George, Prince of Wales (the future George IV, also nicknamed Prinny) loved women. He had a tendency to fall in love easily and had affairs with numerous ladies. But the only woman he really loved was Mrs Maria Fitzherbert. Six years older than George, Maria was a pretty woman with a nice figure and beautiful complexion, who had already been widowed twice. When her second husband died, she moved to London where she entered its society and one day, while at the opera, she was introduced to the Prince of Wales. George was instantly smitten with her and Maria, though flattered by his attentions, wasn’t interested in becoming a royal mistress and kept him at arms’ length for months.
Undeterred, the Prince decided to employ more drastic measures. In 1784, Maria received a visit from the royal physician and two messengers. They told Maria the Prince had stabbed himself and that his dying wish was to see her. Maria agreed to go but only if Georgiana, Duchess of Devonshire, agreed to come with her. Georgiana was having a party when she was called away but, feeling she really had no choice, she agreed to go with them, leaving her sister Harriet in charge at Devonshire House. It was dark when they arrived at Carlton House, the residence of the Prince of Wales.
Here, the two women found Prinny sprawled across the sofa and covered in blood, crying and breathing with difficulty. Moved at the scene, Maria agreed to marry him. All that was needed to seal the pact now was a ring which Georgiana reluctantly provided. Now, Prinny fell back on the sofa and seemed to rest more easily. The two women returned home. In the morning, Maria fled the country and went to France. It wasn’t just the realization the stunt was probably staged that made her pack her bags, she also knew their marriage wasn’t valid for the law.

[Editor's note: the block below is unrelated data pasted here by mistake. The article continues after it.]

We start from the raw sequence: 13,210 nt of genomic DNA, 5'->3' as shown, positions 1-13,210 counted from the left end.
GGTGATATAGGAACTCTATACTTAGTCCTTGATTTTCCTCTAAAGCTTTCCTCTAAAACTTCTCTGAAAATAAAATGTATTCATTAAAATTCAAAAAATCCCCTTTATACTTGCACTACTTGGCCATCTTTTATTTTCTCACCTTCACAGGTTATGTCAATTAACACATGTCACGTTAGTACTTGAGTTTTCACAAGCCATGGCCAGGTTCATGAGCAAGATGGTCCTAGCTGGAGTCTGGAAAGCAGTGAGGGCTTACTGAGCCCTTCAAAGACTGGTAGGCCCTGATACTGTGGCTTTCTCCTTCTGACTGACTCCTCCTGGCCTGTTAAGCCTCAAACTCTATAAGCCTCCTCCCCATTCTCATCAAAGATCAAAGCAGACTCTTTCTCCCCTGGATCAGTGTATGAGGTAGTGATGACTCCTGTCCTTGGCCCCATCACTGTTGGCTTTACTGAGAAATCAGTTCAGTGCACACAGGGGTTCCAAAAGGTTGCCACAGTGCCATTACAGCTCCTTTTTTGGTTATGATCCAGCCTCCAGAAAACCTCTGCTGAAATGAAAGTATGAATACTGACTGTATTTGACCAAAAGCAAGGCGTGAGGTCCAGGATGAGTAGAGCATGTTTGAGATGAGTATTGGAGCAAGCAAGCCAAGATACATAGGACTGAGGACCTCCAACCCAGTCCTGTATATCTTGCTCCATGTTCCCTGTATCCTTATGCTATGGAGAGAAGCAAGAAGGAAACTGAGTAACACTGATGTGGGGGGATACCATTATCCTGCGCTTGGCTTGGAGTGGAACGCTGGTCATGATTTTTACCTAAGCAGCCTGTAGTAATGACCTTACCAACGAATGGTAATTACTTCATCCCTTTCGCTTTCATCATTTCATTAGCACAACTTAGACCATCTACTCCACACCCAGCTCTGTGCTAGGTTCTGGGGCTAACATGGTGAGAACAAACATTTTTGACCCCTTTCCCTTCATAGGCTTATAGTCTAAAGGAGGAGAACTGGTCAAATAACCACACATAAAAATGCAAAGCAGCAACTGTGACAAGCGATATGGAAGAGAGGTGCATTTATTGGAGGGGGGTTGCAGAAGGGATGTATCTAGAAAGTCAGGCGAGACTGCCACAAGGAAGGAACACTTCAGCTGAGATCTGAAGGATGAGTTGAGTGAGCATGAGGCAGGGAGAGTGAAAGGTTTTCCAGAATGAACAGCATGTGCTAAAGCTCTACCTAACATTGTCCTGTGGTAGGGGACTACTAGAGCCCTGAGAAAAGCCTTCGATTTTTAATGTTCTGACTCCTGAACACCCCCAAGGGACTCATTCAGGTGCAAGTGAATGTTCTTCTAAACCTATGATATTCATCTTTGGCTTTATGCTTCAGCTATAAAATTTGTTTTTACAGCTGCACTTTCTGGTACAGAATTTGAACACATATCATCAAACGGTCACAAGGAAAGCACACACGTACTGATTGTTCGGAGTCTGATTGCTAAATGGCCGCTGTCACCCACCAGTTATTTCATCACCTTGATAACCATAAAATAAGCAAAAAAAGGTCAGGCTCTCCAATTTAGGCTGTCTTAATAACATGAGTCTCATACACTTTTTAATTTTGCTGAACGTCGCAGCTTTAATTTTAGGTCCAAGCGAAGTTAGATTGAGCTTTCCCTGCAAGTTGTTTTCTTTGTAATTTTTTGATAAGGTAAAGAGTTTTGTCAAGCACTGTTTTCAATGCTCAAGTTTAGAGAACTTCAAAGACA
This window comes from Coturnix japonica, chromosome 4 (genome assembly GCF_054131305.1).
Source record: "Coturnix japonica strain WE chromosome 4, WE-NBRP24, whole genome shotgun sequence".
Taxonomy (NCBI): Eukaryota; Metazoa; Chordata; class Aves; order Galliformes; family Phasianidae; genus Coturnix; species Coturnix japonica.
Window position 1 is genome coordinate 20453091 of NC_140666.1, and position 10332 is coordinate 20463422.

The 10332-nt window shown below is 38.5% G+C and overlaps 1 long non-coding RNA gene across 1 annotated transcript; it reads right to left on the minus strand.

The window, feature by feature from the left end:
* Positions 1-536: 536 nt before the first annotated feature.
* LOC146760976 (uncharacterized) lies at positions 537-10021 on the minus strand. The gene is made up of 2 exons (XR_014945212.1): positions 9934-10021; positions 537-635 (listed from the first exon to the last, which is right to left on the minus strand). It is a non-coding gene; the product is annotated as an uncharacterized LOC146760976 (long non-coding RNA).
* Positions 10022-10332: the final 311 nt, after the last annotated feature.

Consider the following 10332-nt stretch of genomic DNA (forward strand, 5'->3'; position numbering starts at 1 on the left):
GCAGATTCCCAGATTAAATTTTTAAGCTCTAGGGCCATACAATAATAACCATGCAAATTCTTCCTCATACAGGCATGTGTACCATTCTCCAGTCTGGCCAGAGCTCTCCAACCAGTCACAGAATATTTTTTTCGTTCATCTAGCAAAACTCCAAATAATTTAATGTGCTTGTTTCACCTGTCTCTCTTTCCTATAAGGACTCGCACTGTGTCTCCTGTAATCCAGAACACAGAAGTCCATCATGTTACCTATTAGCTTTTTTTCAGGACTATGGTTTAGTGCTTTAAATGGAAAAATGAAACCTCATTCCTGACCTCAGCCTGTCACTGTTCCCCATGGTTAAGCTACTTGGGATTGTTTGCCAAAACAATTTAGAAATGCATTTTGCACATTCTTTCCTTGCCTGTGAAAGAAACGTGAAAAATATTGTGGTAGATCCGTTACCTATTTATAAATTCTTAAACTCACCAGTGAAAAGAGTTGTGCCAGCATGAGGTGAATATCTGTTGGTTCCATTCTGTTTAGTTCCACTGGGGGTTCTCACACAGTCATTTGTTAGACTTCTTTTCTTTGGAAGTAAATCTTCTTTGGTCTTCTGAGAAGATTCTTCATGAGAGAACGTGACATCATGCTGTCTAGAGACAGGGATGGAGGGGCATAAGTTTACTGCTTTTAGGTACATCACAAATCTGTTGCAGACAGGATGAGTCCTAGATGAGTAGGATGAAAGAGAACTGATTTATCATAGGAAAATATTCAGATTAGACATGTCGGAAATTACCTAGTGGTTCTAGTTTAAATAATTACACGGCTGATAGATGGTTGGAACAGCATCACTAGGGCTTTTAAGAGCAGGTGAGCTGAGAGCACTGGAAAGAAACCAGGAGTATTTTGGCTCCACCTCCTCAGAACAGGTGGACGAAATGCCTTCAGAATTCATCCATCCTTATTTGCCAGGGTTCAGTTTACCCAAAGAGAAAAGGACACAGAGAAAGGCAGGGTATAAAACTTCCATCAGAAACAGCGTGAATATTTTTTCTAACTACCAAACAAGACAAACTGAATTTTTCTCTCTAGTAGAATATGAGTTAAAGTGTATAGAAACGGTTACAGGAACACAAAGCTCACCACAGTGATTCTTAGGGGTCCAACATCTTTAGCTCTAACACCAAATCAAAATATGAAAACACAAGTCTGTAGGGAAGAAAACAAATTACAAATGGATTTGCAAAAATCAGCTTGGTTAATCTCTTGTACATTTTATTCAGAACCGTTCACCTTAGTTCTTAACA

The Royal Marriages Act, a law passed by George’s father, stated that members of the Royal Family couldn’t marry without the King’s consent. In addition, Maria was a Catholic and the English law banned those in the line of succession to the throne from marrying a Catholic. But in this case the saying “out of sight, out of mind” didn’t prove true for Prinny. He was still in love with Maria, who, tired of spending time on the continent, returned to London in November 1785. She now agreed to marry him properly. On 15th December 1785, in her London home, the couple was married by Mr Bart, an Anglican priest. It was rumoured that he agreed to celebrate the wedding because the Prince had promised to pay his debts or even bail him out of prison.
The Devonshires had been invited to the wedding but thought best not to go. Instead, the bride’s brother Jack Smythe and uncle Henry Errington served as witnesses. Although the marriage was null and void by English law, both the Catholic and Anglican Churches considered it legal and, for the rest of her life, Maria considered herself George’s true wife. After living together (but not openly) for several years, the Prince, who had extravagant tastes and spent lavishly, was forced by the government to marry Princess Caroline of Brunswick and beget an hair in exchange for his debts being paid off. The marriage was a disaster though and Prinny continued to see Maria. When he died he wore a miniature of her. He was buried with it.